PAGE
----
The Wall Street Journal’s recent article, “How Much Carbon Comes From a Liter of Coke? Companies Grapple With Climate Change Math,” depicts this trend well—and we feel that such a trend will only continue to gain momentum. And with the U.S. Securities and Exchange Commission (SEC) working on climate-disclosure regulation, it seems that greenwashing could become a punishable offense. Would anyone have predicted this 10 years ago?
Example #1: Sustainability
In mid-July, the Office of Foreign Assts Control (OFAC) announced that it would be cracking down on American firms that do not certify that their supply chains are not tainted by forced labor or other human rights abuses. How does this lead to upward pressure on commodity prices? ESG’s focus on ethical sourcing directly leads to greater transparency for commodity production, and I believe that a likely side effect of this will be higher commodity prices as sustainable mining and processing processes become increasingly required—often ahead of the real economy’s ability to deliver the goods. Put another way, the pace of ESG awareness is advancing far more rapidly than advances in green commodity production technology.
This leads to lower spare capacity in most commodity markets, where older extraction and processing facilities have been closed (potentially following active ESG pressure or more passive capital starvation), while at the same time demand for many commodities is increasing as climate-neutral projects are increasingly sought-after and funded both privately and publicly. Interestingly, ESG as a concept is explicitly not concerned with commodity prices in its prescription for the transition path to green commodity production and climate neutrality. We see this as the greatest driver of higher commodity prices.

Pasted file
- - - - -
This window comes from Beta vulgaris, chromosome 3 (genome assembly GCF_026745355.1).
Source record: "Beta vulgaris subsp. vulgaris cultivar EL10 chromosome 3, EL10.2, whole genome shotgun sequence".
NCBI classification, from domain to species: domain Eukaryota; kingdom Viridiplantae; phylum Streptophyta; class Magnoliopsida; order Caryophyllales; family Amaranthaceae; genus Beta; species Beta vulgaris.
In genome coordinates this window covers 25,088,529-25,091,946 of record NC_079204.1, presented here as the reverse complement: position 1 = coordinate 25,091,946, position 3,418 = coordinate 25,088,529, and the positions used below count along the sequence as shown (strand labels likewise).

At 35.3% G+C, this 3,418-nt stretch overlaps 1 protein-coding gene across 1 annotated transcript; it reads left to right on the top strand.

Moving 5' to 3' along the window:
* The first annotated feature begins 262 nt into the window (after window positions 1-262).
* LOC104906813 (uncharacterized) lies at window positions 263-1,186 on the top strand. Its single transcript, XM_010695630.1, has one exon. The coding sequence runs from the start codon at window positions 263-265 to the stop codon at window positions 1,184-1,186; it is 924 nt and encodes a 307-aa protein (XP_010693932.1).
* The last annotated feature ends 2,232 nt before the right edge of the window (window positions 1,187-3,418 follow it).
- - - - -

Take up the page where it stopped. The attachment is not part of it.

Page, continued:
Example #2: EV batteries
The conflict between ESG theory and the reality of today’s global commodity sector is best illustrated by the electric-vehicle (EV) battery industry. The background for global battery demand results from net-zero commitments from countries that represent 54% of global greenhouse gas emissions.2 To power both electric vehicles and for stationary energy storage connected to solar and wind generators, Rystad Research has identified roughly 1.7 terawatt hours of demand for electric batteries by 2025, up from about 300 gigawatt hours today. This is nearly six times as much demand in less than five years, which is a huge incremental demand for nickel and other metals.
Today’s EV batteries are called NMC 811, which is an abbreviation for 80% nickel, 10% manganese and 10% cobalt. The first issue with acquiring the materials for these batteries is that nickel mining is concentrated in Indonesia and the Philippines, where ESG professionals have major concerns about processing, as high-pressure leaching leads to tailings, which are often disposed of into the ocean. Second, half of all battery-grade nickel processing is done in China, and by 2025 over two-thirds of all global nickel processing is predicted to take place between China and Indonesia.3 Rystad has also done asset-level research to identify companies like Tesla, CATL in China, Panasonic, LG Chemical, Volkswagen and others that have current programs underway to create the battery manufacturing plants to satisfy those battery demand figures.